Miguel is another black IG. He illustrates well how black nose pigment is on an IG that is neither dilute nor brown.
Note that in some breeds, particularly herding breeds, dogs can be black because they are "a/a" in genotype but the "a" allele did not occur in any of the IG tested. As noted above all were ay/ay.
All IG that are "fawn" with a melanistic mask of black (or blue or brown) facial hairs are ky/ky.
Brindle does not occur in Italian Greyhounds so the Kbr allele is not present in the breed.
Some IG are called "seal" in the United States. Sandy, left, and Vinnie, right, are examples of seal dogs. We have DNA tested a few seal IG and they had at least one KB allele.
At this time, the gene/s causing this coat color variation of black are not known. In some countries, such as Canada, this coat color might be what is called bronze.
Tyrosinase Related Protein 1 (TYRP1) is the gene responsible for brown coat colors in dogs (and mice and cattle and cats). Three different mutations in this gene all can produce brown. Any two brown alleles amongst these will cause a dog to be brown. In brown dogs in general, the two mutations in exon 5 symbolized by bs and bd are the "common" causes of brown. Ishe, above, is an example of a dilute brown Italian Greyhound. He is homozygous for the bc allele. Sadie, on the right, is another example of an IG that is brown and also dilute. Brown dogs always have brown nose leather and pads.
"Blue" is used as the name for diluted black in Italian Greyhounds and many other dog breeds. The locus causing blue or "dilute" black is classically known as the D locus. The gene at this locus is melanophilin or MLPH. Duchess at the left looks grey and is a typical example of the shade seen in blue IG.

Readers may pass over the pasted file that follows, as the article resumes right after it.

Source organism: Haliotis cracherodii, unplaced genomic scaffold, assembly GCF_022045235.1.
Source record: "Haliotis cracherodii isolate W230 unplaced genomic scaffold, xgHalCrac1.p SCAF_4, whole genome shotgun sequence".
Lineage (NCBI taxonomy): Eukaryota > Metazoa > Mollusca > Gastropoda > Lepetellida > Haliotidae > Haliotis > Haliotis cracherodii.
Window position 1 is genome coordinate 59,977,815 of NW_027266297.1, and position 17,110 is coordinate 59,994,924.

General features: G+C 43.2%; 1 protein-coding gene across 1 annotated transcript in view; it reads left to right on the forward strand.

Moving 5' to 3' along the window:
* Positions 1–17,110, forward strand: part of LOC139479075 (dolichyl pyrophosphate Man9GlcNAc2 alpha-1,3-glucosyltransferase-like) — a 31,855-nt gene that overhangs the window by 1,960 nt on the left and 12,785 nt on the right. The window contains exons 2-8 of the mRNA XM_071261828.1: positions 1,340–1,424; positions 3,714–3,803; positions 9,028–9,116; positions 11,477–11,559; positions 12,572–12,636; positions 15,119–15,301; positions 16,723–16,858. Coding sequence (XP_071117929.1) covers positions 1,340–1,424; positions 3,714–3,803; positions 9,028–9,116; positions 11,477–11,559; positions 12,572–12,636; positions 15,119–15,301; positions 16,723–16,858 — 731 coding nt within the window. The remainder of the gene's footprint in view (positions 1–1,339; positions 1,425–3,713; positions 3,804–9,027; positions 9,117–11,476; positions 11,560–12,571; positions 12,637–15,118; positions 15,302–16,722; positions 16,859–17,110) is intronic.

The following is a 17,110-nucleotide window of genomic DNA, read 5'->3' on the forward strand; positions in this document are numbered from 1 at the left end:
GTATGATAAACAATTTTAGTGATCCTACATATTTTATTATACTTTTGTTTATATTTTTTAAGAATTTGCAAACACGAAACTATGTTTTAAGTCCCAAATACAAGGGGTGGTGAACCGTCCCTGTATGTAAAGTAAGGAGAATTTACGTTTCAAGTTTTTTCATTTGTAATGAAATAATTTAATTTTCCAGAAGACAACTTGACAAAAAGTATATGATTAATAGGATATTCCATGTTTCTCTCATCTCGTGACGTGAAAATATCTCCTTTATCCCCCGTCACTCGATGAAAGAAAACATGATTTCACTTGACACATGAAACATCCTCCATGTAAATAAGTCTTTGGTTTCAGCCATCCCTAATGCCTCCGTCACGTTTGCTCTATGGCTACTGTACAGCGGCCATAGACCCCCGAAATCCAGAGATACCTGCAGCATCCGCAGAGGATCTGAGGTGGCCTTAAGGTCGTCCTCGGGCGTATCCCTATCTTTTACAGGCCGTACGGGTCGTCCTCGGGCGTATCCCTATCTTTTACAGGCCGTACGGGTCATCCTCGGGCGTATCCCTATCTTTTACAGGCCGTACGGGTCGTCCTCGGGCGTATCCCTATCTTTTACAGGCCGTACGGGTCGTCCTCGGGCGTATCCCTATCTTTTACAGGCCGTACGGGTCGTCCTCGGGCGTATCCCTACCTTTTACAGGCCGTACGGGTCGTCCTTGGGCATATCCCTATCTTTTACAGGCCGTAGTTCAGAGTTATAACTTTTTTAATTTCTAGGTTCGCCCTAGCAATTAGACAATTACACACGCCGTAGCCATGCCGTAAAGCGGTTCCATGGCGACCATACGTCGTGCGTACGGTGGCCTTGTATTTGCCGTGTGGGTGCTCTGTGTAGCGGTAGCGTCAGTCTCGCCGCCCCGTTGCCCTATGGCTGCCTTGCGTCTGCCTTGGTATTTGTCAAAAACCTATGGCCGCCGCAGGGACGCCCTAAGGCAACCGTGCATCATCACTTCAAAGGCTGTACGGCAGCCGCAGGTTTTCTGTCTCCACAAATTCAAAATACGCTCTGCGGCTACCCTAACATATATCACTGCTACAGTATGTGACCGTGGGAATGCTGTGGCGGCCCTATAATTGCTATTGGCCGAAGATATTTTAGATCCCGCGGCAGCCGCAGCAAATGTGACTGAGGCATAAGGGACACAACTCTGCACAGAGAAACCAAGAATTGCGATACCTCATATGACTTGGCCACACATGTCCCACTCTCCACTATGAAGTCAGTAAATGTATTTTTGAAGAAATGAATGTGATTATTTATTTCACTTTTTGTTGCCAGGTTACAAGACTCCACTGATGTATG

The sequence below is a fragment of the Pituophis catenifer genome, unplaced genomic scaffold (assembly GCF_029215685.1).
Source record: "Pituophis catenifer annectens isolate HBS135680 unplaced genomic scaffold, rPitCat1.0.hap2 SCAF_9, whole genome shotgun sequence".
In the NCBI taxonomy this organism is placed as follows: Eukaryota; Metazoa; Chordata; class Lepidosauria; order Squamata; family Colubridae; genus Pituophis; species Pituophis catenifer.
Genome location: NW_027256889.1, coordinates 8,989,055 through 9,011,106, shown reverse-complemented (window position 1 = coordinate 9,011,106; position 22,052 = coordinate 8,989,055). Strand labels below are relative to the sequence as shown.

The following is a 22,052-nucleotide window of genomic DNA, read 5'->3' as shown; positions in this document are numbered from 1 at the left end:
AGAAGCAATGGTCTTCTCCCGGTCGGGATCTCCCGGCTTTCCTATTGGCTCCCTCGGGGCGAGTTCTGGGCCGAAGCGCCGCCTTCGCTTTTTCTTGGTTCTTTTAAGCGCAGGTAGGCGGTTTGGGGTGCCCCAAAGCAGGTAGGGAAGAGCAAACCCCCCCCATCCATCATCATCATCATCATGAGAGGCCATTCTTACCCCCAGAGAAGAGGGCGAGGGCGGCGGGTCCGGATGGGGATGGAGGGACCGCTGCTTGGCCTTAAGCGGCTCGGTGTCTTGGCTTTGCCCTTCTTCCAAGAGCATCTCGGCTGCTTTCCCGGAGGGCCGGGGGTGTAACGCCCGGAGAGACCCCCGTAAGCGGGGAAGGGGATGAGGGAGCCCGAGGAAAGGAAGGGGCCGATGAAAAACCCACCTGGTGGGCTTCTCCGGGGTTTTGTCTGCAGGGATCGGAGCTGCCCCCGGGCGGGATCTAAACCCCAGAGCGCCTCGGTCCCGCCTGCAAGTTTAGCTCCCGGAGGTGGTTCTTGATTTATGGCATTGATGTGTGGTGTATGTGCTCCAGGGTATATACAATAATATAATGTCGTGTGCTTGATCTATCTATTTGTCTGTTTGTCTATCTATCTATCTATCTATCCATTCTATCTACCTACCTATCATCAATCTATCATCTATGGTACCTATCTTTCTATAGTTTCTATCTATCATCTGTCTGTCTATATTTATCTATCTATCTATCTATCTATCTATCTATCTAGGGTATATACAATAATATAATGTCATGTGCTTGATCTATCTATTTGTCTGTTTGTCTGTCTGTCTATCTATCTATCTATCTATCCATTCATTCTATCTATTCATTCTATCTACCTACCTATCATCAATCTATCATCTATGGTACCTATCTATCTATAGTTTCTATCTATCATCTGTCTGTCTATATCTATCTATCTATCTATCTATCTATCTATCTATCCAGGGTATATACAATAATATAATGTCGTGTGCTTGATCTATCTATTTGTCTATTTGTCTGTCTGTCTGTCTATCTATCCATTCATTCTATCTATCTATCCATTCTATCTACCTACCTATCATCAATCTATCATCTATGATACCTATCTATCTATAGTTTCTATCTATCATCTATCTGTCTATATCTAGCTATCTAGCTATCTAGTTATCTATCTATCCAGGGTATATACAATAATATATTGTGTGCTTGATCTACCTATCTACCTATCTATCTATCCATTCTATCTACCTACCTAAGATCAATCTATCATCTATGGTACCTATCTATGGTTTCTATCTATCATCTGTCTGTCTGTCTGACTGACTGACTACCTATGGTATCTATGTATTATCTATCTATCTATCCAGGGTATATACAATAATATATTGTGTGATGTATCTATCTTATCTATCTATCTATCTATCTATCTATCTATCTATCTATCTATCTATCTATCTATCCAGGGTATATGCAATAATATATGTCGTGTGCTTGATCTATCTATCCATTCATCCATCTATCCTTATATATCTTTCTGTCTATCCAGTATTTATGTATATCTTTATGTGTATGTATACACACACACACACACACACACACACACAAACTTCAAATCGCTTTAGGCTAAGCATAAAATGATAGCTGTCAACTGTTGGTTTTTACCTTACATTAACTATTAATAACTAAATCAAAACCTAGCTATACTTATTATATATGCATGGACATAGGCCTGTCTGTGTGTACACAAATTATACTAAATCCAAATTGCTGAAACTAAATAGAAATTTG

Ishe is an example of a dog with a coat color called Isabella in the U.S.. He has a d/d genotype but is also homozygous for brown (i.e. b/b). The term "Isabella" may be used more broadly in Europe than just for dilute brown IG.
Fawn IGs that are dilute may or may not have blue hairs mixed in their coats. Those that are noticeably blue are termed "blue-fawns". If you look closely at the nose leather on Ricky, at the left, you will see it is charcoal grey, not black. This is true of all dogs that have a d/d genotype with at least one B allele.
Gia, at the right, is a dilute fawn dog that has d/d and b/b and so her nose is a pale brown. Some people also consider the eye shade to be a bit paler but that is hard to capture reliably in a photograph.
All four of these "dilute" coat colored IGs are homozygous for the common mutation associated with blue in the MLPH gene.
In some countries, such as the United States, white spotting is allowed in Italian Greyhounds. The three dogs above show that inherited white spotting does not include minimal white on the chest and toes. The dog at the extreme left does not have the insertion (ins) in the MITF gene that causes white marking in many breeds of dogs. The dog in the middle in heterozygous for this insertion mutation and the dog at the right is homozygous for it. We would call this co-dominant inheritance in this case, because the heterozygous and homozygous spotted dogs have different phenotypes.
This photo above was included in a publication on white spotting in many breeds.
Dog Coat Color Genetics Main Page
Italian Greyhound Club of America (IGCA)
Coat Color Inheritance in Italian Greyhounds by Karen Thayne
Italian Greyhound Club of Canada CKC standard which lists specific coat colors
Sheila M. Schmutz, Ph.D.
Department of Animal and Poultry Science
University of Saskatchewan
Saskatoon, Canada S7N 5A8
phone: (306)966-4153 fax: (306)966-4151